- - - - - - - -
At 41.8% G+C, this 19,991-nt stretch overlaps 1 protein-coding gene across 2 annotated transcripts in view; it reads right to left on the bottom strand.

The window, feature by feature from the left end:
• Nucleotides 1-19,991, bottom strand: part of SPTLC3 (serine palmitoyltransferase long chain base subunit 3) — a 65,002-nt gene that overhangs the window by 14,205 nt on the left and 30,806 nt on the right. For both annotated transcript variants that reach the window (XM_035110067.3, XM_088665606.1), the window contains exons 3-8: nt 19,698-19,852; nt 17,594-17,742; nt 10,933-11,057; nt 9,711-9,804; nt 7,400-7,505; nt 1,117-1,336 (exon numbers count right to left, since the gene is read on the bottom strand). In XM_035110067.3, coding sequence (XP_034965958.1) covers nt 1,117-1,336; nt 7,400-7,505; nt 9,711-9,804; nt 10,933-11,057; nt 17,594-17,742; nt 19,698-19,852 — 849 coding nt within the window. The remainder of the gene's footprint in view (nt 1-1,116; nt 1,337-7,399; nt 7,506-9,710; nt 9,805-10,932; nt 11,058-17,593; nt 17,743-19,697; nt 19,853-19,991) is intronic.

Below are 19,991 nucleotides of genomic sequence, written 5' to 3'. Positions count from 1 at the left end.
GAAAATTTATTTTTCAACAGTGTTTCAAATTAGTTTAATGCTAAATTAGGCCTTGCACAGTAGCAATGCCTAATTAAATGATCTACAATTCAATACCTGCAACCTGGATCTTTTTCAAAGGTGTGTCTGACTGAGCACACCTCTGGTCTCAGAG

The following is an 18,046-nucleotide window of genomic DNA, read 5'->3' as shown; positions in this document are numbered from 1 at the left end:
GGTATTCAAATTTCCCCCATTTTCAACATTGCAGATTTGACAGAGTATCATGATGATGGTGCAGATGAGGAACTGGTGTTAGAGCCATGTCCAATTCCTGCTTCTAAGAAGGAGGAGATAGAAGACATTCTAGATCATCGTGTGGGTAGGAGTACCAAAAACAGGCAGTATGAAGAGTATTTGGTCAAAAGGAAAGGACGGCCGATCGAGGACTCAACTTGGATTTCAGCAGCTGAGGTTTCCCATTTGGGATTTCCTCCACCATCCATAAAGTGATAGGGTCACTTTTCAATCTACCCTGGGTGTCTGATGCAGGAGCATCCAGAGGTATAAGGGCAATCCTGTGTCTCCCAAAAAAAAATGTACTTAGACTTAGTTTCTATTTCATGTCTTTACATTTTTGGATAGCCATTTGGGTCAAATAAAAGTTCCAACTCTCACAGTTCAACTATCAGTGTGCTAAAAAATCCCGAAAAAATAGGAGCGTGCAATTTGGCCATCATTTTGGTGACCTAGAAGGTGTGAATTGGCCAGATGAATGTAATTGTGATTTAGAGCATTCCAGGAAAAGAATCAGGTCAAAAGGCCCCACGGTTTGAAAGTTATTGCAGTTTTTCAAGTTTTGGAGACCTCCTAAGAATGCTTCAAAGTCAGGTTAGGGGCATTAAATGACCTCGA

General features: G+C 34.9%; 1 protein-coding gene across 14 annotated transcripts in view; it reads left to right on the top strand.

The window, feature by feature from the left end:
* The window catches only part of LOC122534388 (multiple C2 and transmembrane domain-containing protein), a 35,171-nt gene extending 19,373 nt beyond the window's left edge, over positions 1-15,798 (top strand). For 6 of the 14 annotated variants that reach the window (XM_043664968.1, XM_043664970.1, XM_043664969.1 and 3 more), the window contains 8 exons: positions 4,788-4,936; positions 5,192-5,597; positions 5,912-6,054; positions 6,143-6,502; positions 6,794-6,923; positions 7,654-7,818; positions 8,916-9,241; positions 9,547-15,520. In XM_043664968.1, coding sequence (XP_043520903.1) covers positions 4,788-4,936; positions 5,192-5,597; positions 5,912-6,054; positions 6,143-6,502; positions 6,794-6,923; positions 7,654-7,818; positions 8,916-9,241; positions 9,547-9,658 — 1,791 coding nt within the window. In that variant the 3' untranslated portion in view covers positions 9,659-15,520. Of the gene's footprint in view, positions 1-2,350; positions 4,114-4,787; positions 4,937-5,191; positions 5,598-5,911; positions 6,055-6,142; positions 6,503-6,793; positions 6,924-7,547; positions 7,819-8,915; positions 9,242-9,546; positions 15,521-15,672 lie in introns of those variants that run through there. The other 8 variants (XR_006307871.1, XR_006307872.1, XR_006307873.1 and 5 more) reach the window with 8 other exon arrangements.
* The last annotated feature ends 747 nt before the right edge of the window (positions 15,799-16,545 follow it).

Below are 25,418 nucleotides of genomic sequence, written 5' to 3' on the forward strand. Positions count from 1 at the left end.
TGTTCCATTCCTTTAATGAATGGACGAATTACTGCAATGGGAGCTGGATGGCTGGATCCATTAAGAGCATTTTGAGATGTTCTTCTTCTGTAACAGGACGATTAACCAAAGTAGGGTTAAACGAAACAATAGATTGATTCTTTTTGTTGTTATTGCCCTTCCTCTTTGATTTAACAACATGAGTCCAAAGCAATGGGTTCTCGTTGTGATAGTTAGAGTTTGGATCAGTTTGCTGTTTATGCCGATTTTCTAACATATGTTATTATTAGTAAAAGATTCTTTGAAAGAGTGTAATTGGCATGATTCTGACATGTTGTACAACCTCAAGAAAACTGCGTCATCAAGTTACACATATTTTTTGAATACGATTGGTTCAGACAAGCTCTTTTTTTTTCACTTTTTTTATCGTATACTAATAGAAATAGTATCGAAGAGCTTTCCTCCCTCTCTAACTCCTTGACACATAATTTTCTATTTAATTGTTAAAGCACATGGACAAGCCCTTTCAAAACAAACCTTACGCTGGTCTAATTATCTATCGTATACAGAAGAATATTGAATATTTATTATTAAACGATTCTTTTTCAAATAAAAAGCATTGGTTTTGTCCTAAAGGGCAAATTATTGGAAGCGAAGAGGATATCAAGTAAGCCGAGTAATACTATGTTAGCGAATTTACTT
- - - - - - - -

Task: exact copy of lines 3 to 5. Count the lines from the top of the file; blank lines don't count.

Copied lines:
• Nucleotides 1-19,991, bottom strand: part of SPTLC3 (serine palmitoyltransferase long chain base subunit 3) — a 65,002-nt gene that overhangs the window by 14,205 nt on the left and 30,806 nt on the right. For both annotated transcript variants that reach the window (XM_035110067.3, XM_088665606.1), the window contains exons 3-8: nt 19,698-19,852; nt 17,594-17,742; nt 10,933-11,057; nt 9,711-9,804; nt 7,400-7,505; nt 1,117-1,336 (exon numbers count right to left, since the gene is read on the bottom strand). In XM_035110067.3, coding sequence (XP_034965958.1) covers nt 1,117-1,336; nt 7,400-7,505; nt 9,711-9,804; nt 10,933-11,057; nt 17,594-17,742; nt 19,698-19,852 — 849 coding nt within the window. The remainder of the gene's footprint in view (nt 1-1,116; nt 1,337-7,399; nt 7,506-9,710; nt 9,805-10,932; nt 11,058-17,593; nt 17,743-19,697; nt 19,853-19,991) is intronic.

Below are 19,991 nucleotides of genomic sequence, written 5' to 3'. Positions count from 1 at the left end.
GAAAATTTATTTTTCAACAGTGTTTCAAATTAGTTTAATGCTAAATTAGGCCTTGCACAGTAGCAATGCCTAATTAAATGATCTACAATTCAATACCTGCAACCTGGATCTTTTTCAAAGGTGTGTCTGACTGAGCACACCTCTGGTCTCAGAG